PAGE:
I think the Netherlands is the perfect mix (if you want to call it that) of libertarians, liberals, progressives and social democrats/socialists when it comes to social issues like drugs possession, euthanasia and abortion. But also when it comes to, for example support of religious education. In the Netherlands religious education has the same right to public funding as non-religious education.

    I am an atheist so my parents let me go to a public school from ages 6 to 12. Then, because we lived in a very Christian region of my country, my parents were not able to find a public secondary school for me but there were a lot of choices still left. I went to a progressive protestant school next where I had to go to religious studies (mandatory) but mostly it was more civil classes with religion mixed into it. Next I went to a catholic higher education but there I was allowed to skip religious studies because there it was not mandatory. But all of these schools, the religious and public ones still had the same public funding because they all had to comply with the countrywide study targets and methods. Every kid had to do the state run exams in the end and the books schools had to use also had to be to certain mandatory standards and content.

    What I am really saying is that we are a weird and somewhat messed up country. The country is mainly steeped in Calvinism, with large blocks of Catholicism and large blocks of the country where social democracy reigns supreme. We have always been a country of compromise due to our diverse make up and political reality. To be honest, we are a bit nuts and that is what works here in the Netherlands but is not easily copied to other countries (nor should it be).

    We like that people who are dying a horrific death have the freedom to choose to end their own lives (as long as the rules are followed) but doctors still have the right to not want to participate in euthanasia. Every doctor has the freedom to choose whether or not they want to perform the medical procedure that is euthanasia.

    But what is imperative here is that we would not let an animal suffer a horrendously painful death, than who are we to deny someone who is fully capable to make an informed decision, a humane end to their life if they should choose to.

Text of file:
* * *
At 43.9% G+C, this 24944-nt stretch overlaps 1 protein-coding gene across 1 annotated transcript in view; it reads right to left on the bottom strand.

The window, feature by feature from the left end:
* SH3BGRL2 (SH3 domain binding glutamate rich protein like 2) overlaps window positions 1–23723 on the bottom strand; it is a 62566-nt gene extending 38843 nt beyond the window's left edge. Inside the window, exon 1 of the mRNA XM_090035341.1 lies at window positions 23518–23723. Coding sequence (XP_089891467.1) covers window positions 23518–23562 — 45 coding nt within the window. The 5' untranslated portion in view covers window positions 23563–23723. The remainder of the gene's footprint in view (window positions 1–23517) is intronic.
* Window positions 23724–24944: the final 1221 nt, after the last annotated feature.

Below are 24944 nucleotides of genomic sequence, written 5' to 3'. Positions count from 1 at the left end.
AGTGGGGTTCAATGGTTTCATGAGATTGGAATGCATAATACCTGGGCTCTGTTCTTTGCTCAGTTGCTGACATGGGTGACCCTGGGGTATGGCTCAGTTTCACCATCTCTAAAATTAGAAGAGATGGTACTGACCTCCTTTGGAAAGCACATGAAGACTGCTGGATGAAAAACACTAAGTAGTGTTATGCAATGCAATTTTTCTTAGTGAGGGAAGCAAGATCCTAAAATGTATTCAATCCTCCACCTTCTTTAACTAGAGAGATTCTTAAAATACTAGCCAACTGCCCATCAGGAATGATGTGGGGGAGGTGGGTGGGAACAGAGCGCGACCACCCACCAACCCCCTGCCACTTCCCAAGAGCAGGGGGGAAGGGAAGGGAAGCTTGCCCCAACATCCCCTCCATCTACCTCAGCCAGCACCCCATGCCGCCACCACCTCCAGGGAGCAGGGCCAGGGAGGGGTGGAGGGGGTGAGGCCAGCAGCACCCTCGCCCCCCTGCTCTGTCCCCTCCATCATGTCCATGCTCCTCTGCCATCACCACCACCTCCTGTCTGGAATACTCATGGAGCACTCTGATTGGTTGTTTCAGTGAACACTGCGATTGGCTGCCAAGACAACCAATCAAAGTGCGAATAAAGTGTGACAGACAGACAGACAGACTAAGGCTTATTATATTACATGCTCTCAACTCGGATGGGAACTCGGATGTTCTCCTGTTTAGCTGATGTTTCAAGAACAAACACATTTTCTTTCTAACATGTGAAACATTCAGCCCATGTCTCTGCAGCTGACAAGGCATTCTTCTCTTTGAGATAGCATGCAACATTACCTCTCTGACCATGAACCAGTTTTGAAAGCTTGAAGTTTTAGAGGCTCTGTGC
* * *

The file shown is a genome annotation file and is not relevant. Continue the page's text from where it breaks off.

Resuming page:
My grandfather died through euthanasia when it was not regulated in the Netherlands. The doctors over-medicated him with morphine. He was in the final stages of lung cancer. A disease that was made worse with his miners lungs. He had worked most of his adult life in the dutch coal mines and his lungs were shot before he was 50. When he contracted lung cancer he quickly deteriorated and the strong willed and independent man that he had been all of his life was so weak that slime was pooling in his lungs and the nurses had to palpitate his chest so that he was not suffocating too badly from it. He was so weak that he was unable to cough anymore. His legs had diminished to where his upper legs were smaller in diameter than my wrist. He was barely able to sit let alone stand anymore and he was weakening daily. His greatest fear was that he was going to suffocate to death. In the end, on his own request, he was given a larger than normal dose of painkilling morphine. His body was unable to handle that larger dose and he died peacefully in his sleep. He died after having said his goodbye's and with what pride he had left in him. We were all sad to have lost him, but all of us were happy that his suffering had ended.

    Now, like him, everybody in the country has the right to decide to die when they are dying and they feel it is time. Most will wait until the last moment and even more will never choose euthanasia. But if they wanted to, they had the choice to make that decision.
    Last edited by Peter King; 01-24-14 at 01:48 AM. Reason: small error in grammar, wrote polling where I meant to write pooling